News: U.S. Soldiers, Kosovo youth remember 9/11
Story by Sgt. Jerry Boffen
FERIZAJ, Kosovo - Sept. 11 is a date that has been ingrained in the hearts and minds of many Americans. It marks the anniversary of that fateful morning in 2001, when terrorist attacks cut short the lives of approximately 3,000 people and shook an entire nation. Now, nine years later, the memories of that morning are still fresh in the minds of Americans, including the soldiers of Multi-National Battle Group East, who are deployed to Kosovo as part of the NATO peacekeeping mission here.
On Camp Bondsteel, soldiers stopped what they were doing, and held a moment of silence at 2:46 p.m. to honor the victims of 9/11. It is the exact time, 8:46 a.m. eastern standard time, when the first jet struck the North Tower at the World Trade Center in 2001.
"You can ask any American and they can tell you exactly where they were when that happened," said Capt. Eric Nelson, Madrid, Iowa, a member of the Iowa National Guard and commander, C Company, 2-147th Aviation Battalion. "It's similar to how other generations can tell you where they were when [President John F. Kennedy] was shot. You never forget where you were and what you were doing when something that tragic happens."
While the memories of Sept. 11, 2001, may never fade, Nelson and several of his fellow soldiers had the opportunity to form some new ones on the evening of the ninth anniversary of the attacks. Between 50 and 75 local teenagers joined approximately 20 American soldiers to hold a memorial service in front of the municipal building in downtown Ferizaj, Kosovo, Sept. 11, honoring the lives that were lost nearly a decade ago.
Most of the soldiers who attended are involved in an outreach program, in which they spend several hours each week teaching English to a group of students at the youth center in Ferizaj. The memorial service, while intended to honor and remember the lives lost nine years ago, was also a way for the students to show their appreciation for what these soldiers and others like them have done for the people in Kosovo.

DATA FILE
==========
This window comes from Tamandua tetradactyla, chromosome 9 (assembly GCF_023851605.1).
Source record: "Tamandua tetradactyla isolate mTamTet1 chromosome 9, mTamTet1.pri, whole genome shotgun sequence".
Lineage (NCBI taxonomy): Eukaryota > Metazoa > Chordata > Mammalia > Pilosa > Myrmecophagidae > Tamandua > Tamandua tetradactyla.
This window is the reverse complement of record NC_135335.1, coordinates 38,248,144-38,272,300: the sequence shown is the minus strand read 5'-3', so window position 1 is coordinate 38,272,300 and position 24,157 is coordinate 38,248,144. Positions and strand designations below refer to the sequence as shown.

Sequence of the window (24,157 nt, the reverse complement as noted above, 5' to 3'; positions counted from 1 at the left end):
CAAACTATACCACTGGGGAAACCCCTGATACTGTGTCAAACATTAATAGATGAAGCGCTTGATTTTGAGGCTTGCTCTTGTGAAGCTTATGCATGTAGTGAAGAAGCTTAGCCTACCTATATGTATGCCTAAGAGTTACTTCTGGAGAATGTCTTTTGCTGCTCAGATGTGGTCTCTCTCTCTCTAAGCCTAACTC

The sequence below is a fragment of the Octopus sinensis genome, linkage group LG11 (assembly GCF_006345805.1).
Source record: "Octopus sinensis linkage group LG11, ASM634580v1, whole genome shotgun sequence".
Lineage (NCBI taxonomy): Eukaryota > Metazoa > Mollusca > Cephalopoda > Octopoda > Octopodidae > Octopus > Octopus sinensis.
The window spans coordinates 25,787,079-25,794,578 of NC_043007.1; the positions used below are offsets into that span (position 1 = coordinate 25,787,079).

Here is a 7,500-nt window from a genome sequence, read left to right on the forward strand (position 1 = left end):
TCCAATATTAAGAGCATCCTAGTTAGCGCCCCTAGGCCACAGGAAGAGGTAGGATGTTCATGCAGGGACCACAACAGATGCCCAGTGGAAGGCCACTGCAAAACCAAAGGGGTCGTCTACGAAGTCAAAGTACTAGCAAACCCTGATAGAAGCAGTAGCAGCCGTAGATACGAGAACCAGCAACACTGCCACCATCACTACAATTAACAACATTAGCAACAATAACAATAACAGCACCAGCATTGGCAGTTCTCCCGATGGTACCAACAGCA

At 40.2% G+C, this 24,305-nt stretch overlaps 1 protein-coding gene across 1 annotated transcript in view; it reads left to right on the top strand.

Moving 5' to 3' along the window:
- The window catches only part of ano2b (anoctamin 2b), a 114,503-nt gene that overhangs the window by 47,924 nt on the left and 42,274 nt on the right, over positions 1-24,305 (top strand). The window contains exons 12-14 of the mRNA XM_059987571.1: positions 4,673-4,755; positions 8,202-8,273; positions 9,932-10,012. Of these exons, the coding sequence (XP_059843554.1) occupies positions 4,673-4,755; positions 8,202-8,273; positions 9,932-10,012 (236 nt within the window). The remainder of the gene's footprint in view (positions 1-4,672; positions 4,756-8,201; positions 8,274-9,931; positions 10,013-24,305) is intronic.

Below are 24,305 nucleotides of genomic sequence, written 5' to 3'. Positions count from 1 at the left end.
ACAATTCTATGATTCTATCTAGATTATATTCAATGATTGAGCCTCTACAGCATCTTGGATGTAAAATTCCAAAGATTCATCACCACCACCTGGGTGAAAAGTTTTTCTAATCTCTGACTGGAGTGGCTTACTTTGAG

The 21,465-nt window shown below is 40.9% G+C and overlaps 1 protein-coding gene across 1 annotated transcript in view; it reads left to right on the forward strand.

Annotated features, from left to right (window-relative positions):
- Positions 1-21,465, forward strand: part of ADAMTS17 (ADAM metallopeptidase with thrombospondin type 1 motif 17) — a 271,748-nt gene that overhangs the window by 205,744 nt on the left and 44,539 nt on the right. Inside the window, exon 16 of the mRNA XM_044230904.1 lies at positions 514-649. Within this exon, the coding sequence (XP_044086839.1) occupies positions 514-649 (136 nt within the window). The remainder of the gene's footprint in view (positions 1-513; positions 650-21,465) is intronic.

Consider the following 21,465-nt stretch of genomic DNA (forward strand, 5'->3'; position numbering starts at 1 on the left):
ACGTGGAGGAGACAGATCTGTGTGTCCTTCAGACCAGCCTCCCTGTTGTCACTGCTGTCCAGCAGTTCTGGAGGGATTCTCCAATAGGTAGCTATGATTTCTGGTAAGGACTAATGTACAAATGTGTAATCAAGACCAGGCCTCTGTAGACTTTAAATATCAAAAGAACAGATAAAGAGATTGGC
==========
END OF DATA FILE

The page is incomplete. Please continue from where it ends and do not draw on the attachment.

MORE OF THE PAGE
"This is an important day for us, too," Kaltrina, a local student, told one of the soldiers. "It was a sad day for us as well. We wanted to show our support. You support us and we wanted to show that we support you and that we love America."
The soldiers began the evening by presenting T-shirts to all of the students. On the front, the shirts read, "Remember", with "September 11" on the back. Following the shirt presentation, the soldiers and students walked together through the streets of Ferizaj, from the youth center to the municipal building, where students and soldiers gathered together to listen to Beltine Biqmeti, a local student, sing the U.S. national anthem.
"She did such an amazing job," said Capt. Joshua Owens, Conway, Ark., a member of the Arkansas National Guard and commander, Headquarters and Headquarters Company, 1-114th Security and Support Aviation Battalion.
Following Biqmeti's rendition of "The Star-Spangled Banner", everyone lit candles and placed them around the edge of a concrete planter. Some knelt and prayed, while others simply reflected upon the significance of the day.
"It's with mixed feelings, being here tonight," said Owens, who heads the English teaching program. "It's really humbling to us that the people in Kosovo would take time out of their day to remember something so important to us."
Nelson, who teaches English at the youth center to an advanced group of students, echoed Owens' sentiments.
"It's really incredible that these kids came out here on a Saturday night to do this," Nelson said. "For a bunch of teenagers to come out on a Saturday night and show this kind of support to Soldiers from another country; it's pretty amazing."
Sometimes, something happens in a person's lifetime that is so profound that things are never quite the same again. For many Americans and other people all over the world, the tragedies that occurred on Sept. 11, 2001, have had that kind of effect. People like Nelson and Owens will probably never forget what it felt like when they learned of the deaths of so many of their fellow Americans.
Nothing can take away the loss that was suffered on that day, but maybe, when Nelson, Owens and others present in Ferizaj that evening commemorate future anniversaries of Sept. 11, they'll have a slightly brighter memory to add to all the dark ones; a memory of the time a group of teenagers from the other side of the world came out in large numbers to show the Americans their love, support and appreciation.